There are so many different salvias available to gardeners, the genus includes about 900 species known to Herb growers as "Sage" from the mother of them all Salvia officinalis, the green cooking sage for sage and onion stuffing.
Flowers are tubular with a lower split petal, colours vary from electric blue, bright red and lemon yellow, purple, white and there are great bi-colour versions such as 'Hot-lips'.
Foliage shapes and colours are also very varied but they all are scented when crushed. The Salvia covers many species from the Culinary edible sage to tender varieties which can be used as an annual in a bedding schemes or to fill a gap in the border.
There are many hardy herbaceous salvias such as the Shrub varieties 'Microphylla', 'Gregii', 'Jamensis' as well as the perennial varieties 'Argentea', the 'Wishes' series and everyone should have at least one in the garden but with such choice why not have many.
Where and How to Plant to your Salvia
All Salvias prefer full sun ideally south-facing and they will reward you with flowers lasting from mid-summer to the first frosts and they are loved by both bees and butterflies too. They are not particularly fussy about soil and will tolerate a fairly poor soil although they prefer clay. They will tolerate a coastal position and can deal with drought conditions once established.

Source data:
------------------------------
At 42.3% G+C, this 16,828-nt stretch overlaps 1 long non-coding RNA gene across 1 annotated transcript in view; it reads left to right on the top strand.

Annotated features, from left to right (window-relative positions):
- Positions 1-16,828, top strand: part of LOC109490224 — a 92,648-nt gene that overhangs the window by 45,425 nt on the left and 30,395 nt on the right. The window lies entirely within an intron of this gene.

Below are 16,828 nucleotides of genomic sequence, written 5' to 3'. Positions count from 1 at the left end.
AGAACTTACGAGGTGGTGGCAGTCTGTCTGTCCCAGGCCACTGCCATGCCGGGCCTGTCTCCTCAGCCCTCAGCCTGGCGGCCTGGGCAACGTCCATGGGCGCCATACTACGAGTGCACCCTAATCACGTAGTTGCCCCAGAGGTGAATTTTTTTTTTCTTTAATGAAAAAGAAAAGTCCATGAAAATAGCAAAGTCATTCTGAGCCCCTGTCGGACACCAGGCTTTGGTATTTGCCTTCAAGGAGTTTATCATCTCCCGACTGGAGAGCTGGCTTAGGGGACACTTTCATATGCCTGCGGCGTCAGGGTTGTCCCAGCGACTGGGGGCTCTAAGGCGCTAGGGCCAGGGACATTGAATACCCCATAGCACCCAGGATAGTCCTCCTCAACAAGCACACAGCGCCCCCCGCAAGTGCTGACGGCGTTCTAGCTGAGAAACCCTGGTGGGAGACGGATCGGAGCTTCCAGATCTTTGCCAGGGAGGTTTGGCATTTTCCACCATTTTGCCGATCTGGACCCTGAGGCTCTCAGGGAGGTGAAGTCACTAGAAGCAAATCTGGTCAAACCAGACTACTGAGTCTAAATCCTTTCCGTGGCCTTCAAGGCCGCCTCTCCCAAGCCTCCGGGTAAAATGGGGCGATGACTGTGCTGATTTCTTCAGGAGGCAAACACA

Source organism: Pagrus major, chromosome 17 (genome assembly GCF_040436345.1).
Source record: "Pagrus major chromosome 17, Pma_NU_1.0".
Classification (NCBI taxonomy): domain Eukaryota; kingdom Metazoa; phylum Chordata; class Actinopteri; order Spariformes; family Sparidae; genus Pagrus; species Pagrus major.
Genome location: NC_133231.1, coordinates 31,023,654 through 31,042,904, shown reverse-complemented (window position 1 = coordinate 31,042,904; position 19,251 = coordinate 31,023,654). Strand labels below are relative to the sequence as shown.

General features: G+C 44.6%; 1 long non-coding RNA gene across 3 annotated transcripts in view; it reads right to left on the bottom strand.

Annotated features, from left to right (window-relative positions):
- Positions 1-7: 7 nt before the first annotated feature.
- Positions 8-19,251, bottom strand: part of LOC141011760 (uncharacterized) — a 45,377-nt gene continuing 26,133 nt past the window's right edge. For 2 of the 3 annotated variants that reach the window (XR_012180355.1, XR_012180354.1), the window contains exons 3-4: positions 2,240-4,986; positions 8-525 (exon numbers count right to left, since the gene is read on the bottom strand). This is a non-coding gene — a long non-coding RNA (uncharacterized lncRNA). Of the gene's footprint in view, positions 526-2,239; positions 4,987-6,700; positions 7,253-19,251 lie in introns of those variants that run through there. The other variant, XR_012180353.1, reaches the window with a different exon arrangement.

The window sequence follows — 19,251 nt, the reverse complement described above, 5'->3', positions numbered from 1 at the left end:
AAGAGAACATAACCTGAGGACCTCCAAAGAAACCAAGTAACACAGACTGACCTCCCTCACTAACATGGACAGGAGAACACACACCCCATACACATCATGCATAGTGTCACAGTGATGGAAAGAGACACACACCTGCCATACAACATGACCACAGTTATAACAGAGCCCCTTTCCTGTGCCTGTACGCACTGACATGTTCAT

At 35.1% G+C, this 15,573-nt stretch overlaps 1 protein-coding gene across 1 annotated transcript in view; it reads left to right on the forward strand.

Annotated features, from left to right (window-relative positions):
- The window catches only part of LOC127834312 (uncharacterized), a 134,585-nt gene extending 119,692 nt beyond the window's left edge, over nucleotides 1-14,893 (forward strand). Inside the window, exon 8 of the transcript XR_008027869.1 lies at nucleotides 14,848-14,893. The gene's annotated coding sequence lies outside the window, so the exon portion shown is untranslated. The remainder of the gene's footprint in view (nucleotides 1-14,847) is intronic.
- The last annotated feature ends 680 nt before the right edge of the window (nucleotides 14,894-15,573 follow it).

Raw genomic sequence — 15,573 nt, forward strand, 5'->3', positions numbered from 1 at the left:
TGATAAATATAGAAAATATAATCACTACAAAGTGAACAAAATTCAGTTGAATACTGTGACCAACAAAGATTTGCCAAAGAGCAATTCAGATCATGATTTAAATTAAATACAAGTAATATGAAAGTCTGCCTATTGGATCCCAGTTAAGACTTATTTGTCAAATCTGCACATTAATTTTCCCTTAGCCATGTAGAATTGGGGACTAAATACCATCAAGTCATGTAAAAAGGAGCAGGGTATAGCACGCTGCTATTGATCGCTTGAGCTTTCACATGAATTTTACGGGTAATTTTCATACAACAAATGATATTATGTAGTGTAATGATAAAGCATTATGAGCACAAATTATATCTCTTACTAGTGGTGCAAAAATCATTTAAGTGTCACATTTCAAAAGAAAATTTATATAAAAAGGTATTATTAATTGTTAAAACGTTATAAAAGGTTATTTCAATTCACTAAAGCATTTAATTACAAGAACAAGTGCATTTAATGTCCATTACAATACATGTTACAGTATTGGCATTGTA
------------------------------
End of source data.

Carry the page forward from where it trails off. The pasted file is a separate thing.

Add plenty of grit to the hole when planting to improve drainage, being a Mediterranean plant they do not enjoy getting their feet wet in winter.
All Salvias can be grown in containers why not grow edible species near the kitchen in a pot nothing is quite like fresh sage in a stuffing or fry the leaves until crisp and scatter over a pork chop yum!
For more tender varieties its a great idea to grow in a pot as you can move the pot into the green house or conservatory before the first frosts to protect over winter. Keeping them on the dry side during winter.
Caring for your Salvia
Depending on the type of Salvia you have care will vary. Annual varieties will not overwinter you can try in the green house but generally it is best to buy new each year.
Hardy perennial types can be cut back hard in spring or autumn, all Salvias can become leggy if not pruned it really is essential to keep your plant looking at its best.
Half-hardy herbaceous are best pruned in Spring ideally after risk of frost had passed.
Shrub varieties may be pruned in September/October, reducing the shrub by 1/3rd and shaping to what you feel comfortable with. A further trim in Spring of any dead or damaged stems will result in a free flowering beautiful shrub. A further trim in May /June will produce a flush of growth and more flowers (cutting off the flowers at this time will benefit in the long term!!)